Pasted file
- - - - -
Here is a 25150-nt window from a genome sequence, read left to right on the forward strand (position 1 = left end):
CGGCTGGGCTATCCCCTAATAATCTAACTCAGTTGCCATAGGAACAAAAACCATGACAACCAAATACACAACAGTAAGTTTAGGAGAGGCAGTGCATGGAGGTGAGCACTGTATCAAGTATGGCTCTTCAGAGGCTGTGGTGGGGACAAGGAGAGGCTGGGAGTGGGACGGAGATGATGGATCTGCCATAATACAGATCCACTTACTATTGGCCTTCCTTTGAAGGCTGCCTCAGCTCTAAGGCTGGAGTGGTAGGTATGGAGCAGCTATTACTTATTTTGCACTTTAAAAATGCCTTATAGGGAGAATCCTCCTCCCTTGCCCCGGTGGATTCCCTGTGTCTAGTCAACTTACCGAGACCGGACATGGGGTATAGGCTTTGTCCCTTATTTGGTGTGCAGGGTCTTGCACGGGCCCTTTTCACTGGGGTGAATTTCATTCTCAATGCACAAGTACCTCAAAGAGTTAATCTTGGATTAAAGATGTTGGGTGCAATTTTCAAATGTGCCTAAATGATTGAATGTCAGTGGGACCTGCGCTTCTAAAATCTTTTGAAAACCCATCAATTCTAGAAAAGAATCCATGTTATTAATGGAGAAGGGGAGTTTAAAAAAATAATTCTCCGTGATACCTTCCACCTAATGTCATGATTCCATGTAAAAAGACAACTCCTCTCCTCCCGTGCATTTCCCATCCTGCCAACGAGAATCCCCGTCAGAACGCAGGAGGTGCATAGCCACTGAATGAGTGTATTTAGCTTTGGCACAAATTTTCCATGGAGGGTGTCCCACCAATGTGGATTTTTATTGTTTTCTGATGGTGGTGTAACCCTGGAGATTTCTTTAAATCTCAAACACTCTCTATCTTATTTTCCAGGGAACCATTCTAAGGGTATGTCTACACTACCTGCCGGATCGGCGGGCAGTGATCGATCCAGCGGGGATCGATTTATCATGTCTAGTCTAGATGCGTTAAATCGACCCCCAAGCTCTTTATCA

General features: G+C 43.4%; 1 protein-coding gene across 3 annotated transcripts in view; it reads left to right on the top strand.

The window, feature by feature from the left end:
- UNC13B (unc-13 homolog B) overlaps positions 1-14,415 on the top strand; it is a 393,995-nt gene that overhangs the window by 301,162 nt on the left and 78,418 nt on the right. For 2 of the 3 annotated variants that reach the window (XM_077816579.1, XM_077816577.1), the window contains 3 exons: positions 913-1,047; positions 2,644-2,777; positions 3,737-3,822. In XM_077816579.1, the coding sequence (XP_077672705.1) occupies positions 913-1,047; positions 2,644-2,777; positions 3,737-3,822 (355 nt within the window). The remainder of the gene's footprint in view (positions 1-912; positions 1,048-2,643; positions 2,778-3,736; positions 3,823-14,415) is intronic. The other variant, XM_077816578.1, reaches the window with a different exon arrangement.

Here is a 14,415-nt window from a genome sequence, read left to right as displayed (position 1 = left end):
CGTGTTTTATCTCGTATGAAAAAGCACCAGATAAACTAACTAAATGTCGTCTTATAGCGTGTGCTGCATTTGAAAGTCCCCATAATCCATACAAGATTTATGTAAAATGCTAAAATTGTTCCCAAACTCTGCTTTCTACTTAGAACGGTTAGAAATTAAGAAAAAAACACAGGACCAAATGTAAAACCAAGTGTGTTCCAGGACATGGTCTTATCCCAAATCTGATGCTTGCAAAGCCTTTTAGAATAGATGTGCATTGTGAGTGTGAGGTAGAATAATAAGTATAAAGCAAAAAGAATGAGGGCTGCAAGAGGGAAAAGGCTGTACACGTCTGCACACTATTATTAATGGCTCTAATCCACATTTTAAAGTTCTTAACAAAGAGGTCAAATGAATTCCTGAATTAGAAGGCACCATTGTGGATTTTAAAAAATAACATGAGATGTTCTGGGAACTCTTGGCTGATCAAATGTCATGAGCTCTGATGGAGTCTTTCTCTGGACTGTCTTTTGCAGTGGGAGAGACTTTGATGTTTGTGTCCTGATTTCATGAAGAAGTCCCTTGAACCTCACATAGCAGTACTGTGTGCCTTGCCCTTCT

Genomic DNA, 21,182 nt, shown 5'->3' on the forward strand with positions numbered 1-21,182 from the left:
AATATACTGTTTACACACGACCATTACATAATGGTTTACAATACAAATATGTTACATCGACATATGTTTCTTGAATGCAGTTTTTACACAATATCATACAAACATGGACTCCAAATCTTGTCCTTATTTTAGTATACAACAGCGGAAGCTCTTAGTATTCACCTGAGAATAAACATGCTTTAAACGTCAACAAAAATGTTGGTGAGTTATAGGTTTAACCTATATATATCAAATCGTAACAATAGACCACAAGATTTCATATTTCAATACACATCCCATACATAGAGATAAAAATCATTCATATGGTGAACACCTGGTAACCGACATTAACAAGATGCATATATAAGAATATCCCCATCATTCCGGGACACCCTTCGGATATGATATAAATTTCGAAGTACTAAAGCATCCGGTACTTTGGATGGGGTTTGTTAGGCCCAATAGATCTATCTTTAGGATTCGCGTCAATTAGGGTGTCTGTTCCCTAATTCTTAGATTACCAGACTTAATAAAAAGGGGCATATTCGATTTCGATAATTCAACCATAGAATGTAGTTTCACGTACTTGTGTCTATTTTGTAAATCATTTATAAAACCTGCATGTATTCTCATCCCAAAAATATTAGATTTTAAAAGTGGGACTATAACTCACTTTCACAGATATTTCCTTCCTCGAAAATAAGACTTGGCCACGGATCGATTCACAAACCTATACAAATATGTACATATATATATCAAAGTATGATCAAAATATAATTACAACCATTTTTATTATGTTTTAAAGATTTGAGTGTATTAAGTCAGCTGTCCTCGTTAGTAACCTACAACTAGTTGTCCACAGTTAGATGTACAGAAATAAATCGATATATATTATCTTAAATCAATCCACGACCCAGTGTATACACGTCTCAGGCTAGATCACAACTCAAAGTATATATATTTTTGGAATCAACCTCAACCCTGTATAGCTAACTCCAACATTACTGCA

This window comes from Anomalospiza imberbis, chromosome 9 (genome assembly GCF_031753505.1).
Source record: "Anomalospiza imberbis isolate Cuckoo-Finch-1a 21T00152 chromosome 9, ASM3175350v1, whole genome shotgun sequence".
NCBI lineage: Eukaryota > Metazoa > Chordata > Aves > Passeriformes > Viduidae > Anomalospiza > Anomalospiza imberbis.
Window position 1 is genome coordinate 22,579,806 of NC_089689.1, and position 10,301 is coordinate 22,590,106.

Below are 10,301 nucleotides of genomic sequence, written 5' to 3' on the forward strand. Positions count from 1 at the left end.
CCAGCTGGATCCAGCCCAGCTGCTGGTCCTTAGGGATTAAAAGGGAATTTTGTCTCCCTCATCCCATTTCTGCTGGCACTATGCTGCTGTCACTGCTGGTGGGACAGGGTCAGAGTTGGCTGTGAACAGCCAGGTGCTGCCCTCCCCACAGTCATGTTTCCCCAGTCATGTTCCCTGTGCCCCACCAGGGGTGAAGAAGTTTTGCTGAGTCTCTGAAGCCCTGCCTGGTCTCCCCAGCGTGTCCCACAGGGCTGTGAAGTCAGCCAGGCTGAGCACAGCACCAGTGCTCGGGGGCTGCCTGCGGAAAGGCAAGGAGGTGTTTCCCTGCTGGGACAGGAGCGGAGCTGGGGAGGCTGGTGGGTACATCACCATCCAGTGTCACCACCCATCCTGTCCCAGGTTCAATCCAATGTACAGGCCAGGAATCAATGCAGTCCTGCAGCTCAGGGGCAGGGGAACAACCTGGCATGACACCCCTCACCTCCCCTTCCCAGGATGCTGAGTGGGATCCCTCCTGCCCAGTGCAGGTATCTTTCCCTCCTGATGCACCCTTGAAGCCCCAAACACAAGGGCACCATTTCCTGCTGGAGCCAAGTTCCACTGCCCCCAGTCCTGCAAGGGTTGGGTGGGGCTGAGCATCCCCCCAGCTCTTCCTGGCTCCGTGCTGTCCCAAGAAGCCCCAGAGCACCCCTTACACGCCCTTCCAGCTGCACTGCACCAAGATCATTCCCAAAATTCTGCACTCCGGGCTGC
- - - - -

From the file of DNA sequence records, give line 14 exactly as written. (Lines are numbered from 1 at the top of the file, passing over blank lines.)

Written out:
Below are 10,301 nucleotides of genomic sequence, written 5' to 3' on the forward strand. Positions count from 1 at the left end.